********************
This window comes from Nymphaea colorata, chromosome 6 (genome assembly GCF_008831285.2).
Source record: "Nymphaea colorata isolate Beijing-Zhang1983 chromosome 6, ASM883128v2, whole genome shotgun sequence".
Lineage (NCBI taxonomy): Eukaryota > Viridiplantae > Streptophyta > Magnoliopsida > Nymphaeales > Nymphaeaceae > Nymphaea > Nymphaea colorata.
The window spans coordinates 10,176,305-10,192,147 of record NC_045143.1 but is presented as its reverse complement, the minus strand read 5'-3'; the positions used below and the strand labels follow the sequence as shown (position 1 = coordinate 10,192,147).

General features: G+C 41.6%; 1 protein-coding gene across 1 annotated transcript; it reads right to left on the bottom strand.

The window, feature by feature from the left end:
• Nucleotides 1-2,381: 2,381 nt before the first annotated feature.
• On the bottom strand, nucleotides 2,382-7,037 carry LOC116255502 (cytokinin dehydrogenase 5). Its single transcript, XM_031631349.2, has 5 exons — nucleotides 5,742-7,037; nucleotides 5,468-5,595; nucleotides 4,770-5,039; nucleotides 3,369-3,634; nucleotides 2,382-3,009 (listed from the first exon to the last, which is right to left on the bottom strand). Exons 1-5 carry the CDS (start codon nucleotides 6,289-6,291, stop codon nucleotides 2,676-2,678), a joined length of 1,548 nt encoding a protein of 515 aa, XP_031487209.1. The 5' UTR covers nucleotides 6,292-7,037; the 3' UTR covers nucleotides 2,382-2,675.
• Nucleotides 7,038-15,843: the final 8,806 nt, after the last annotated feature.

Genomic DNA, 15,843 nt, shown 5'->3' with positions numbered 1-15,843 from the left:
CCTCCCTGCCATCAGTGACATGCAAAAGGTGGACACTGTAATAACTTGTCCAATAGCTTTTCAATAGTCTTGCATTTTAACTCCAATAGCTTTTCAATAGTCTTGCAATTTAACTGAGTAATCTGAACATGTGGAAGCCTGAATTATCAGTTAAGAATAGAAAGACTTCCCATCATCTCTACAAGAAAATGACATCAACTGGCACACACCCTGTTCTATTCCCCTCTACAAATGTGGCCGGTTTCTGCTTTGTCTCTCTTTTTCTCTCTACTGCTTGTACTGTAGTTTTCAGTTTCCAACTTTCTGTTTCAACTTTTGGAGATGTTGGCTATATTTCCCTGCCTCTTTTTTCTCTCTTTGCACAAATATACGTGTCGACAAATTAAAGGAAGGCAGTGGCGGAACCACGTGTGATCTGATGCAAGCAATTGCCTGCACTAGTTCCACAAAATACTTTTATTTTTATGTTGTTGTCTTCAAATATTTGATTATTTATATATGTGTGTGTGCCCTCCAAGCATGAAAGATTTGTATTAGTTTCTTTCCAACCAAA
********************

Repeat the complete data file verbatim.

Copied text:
This window comes from Nymphaea colorata, chromosome 6 (genome assembly GCF_008831285.2).
Source record: "Nymphaea colorata isolate Beijing-Zhang1983 chromosome 6, ASM883128v2, whole genome shotgun sequence".
Lineage (NCBI taxonomy): Eukaryota > Viridiplantae > Streptophyta > Magnoliopsida > Nymphaeales > Nymphaeaceae > Nymphaea > Nymphaea colorata.
The window spans coordinates 10,176,305-10,192,147 of record NC_045143.1 but is presented as its reverse complement, the minus strand read 5'-3'; the positions used below and the strand labels follow the sequence as shown (position 1 = coordinate 10,192,147).

General features: G+C 41.6%; 1 protein-coding gene across 1 annotated transcript; it reads right to left on the bottom strand.

The window, feature by feature from the left end:
• Nucleotides 1-2,381: 2,381 nt before the first annotated feature.
• On the bottom strand, nucleotides 2,382-7,037 carry LOC116255502 (cytokinin dehydrogenase 5). Its single transcript, XM_031631349.2, has 5 exons — nucleotides 5,742-7,037; nucleotides 5,468-5,595; nucleotides 4,770-5,039; nucleotides 3,369-3,634; nucleotides 2,382-3,009 (listed from the first exon to the last, which is right to left on the bottom strand). Exons 1-5 carry the CDS (start codon nucleotides 6,289-6,291, stop codon nucleotides 2,676-2,678), a joined length of 1,548 nt encoding a protein of 515 aa, XP_031487209.1. The 5' UTR covers nucleotides 6,292-7,037; the 3' UTR covers nucleotides 2,382-2,675.
• Nucleotides 7,038-15,843: the final 8,806 nt, after the last annotated feature.

Genomic DNA, 15,843 nt, shown 5'->3' with positions numbered 1-15,843 from the left:
CCTCCCTGCCATCAGTGACATGCAAAAGGTGGACACTGTAATAACTTGTCCAATAGCTTTTCAATAGTCTTGCATTTTAACTCCAATAGCTTTTCAATAGTCTTGCAATTTAACTGAGTAATCTGAACATGTGGAAGCCTGAATTATCAGTTAAGAATAGAAAGACTTCCCATCATCTCTACAAGAAAATGACATCAACTGGCACACACCCTGTTCTATTCCCCTCTACAAATGTGGCCGGTTTCTGCTTTGTCTCTCTTTTTCTCTCTACTGCTTGTACTGTAGTTTTCAGTTTCCAACTTTCTGTTTCAACTTTTGGAGATGTTGGCTATATTTCCCTGCCTCTTTTTTCTCTCTTTGCACAAATATACGTGTCGACAAATTAAAGGAAGGCAGTGGCGGAACCACGTGTGATCTGATGCAAGCAATTGCCTGCACTAGTTCCACAAAATACTTTTATTTTTATGTTGTTGTCTTCAAATATTTGATTATTTATATATGTGTGTGTGCCCTCCAAGCATGAAAGATTTGTATTAGTTTCTTTCCAACCAAA